This data aligns with intelligence gathered by Recorded Future from dark web communities showing that organized criminal groups (OCGs) are employing freelance hackers to defraud businesses and individuals. These groups operate just like legitimate businesses in many ways, with a hierarchy of members working as a team to create, operate, and maintain fraud schemes.
A typical OCG is controlled by a single mastermind. The group might include bankers with extensive connections in the financial industry to arrange money laundering, forgers responsible for fake documents and supporting paperwork, professional project managers who oversee the technical aspects of operations, software engineers who write code, and skilled hackers. Some groups include ex-law enforcement agents who gather information and run counterintelligence operations.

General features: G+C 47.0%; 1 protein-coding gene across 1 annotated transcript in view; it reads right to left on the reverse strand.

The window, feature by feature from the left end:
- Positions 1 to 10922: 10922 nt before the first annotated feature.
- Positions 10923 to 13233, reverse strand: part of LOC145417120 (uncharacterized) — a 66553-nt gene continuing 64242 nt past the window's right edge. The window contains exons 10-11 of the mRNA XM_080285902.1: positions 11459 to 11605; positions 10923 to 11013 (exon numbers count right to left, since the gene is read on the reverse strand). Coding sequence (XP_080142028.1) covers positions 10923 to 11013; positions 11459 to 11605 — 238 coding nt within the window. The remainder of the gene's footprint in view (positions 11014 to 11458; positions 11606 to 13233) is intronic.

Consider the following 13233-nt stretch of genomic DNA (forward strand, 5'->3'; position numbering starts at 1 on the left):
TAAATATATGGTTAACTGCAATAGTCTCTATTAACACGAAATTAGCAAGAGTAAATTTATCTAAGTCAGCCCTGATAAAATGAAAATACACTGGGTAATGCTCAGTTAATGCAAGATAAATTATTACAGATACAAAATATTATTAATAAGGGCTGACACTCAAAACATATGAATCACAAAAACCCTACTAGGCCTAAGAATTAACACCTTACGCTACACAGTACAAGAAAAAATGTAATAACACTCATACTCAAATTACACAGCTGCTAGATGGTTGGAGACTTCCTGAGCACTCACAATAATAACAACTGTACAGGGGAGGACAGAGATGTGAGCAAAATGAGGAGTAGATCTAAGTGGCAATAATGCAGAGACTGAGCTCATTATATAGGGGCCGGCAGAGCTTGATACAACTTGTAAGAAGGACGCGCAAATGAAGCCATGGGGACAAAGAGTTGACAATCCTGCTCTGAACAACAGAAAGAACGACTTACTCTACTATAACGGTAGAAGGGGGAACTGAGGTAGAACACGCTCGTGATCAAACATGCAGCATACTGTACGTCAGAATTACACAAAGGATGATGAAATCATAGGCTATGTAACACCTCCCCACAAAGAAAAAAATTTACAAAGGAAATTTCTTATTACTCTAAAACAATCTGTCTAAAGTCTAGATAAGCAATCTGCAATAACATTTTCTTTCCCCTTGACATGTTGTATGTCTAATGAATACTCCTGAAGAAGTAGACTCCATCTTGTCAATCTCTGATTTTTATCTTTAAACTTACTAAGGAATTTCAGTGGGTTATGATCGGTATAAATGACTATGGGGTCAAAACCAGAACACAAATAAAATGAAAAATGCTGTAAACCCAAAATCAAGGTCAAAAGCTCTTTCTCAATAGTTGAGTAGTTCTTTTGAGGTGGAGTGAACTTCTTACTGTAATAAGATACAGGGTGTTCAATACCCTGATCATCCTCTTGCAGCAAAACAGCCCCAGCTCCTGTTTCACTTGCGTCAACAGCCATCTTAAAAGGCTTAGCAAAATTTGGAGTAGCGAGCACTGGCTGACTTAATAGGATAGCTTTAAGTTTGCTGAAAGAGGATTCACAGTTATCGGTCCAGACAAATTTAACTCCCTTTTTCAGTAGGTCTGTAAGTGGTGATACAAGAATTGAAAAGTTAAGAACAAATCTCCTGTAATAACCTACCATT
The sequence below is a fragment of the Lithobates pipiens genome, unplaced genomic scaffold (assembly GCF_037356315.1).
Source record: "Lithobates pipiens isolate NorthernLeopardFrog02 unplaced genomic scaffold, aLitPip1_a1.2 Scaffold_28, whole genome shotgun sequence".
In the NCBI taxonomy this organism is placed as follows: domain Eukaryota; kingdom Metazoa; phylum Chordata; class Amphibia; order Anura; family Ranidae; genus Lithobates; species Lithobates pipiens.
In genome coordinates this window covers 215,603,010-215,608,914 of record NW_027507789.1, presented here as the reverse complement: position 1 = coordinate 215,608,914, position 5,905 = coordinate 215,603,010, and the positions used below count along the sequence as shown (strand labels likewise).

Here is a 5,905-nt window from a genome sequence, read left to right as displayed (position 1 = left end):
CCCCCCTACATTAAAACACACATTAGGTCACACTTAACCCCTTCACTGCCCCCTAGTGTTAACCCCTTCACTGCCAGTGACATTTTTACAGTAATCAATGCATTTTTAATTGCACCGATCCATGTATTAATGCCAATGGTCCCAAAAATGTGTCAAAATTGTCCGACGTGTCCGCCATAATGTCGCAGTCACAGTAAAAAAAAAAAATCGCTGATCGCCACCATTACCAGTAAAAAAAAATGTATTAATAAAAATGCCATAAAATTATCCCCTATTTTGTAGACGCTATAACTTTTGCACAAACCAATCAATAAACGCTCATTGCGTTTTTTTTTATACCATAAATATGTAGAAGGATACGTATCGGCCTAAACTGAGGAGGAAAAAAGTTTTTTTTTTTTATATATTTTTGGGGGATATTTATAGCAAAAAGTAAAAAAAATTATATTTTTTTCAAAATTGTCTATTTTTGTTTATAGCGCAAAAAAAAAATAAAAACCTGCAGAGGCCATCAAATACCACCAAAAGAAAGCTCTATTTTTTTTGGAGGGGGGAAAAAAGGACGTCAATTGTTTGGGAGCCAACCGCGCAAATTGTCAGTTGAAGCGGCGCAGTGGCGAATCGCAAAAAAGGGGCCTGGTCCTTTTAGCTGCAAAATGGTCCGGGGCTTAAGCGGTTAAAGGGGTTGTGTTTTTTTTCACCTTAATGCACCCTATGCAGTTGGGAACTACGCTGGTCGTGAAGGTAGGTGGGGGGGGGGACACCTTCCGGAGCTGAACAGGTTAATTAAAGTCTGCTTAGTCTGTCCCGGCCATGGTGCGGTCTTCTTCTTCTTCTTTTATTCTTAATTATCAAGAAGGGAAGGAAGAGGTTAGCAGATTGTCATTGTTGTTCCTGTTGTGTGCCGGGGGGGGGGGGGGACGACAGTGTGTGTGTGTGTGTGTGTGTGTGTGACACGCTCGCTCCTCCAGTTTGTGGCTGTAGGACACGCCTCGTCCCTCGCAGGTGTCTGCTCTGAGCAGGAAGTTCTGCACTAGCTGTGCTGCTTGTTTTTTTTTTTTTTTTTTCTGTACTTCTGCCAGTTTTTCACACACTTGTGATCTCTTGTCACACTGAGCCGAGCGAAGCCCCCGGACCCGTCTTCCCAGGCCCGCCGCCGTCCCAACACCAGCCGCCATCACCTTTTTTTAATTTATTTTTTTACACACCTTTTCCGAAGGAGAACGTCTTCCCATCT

The members of these cybercriminal syndicates tend to have strong ties in real life and often are respected members of their social groups. They certainly don’t regard themselves as ordinary street criminals. They rarely cross paths with everyday gangsters, preferring to remain in the shadows and avoid attention from law enforcement and local mafia branches. However, schemes that require large numbers of people, such as those that involve taking cash out of multiple automated teller machines simultaneously, can involve a chain of intermediaries who recruit and manage the “troopers” who do the leg work.
Only rarely can you attribute a cyberattack to a single individual operating in isolation. Advanced attacks typically require a wide range of skills and tools, as well as an infrastructure capable of launching and supporting campaigns that utilize ransomware, phishing, and other technical devices and social engineering techniques.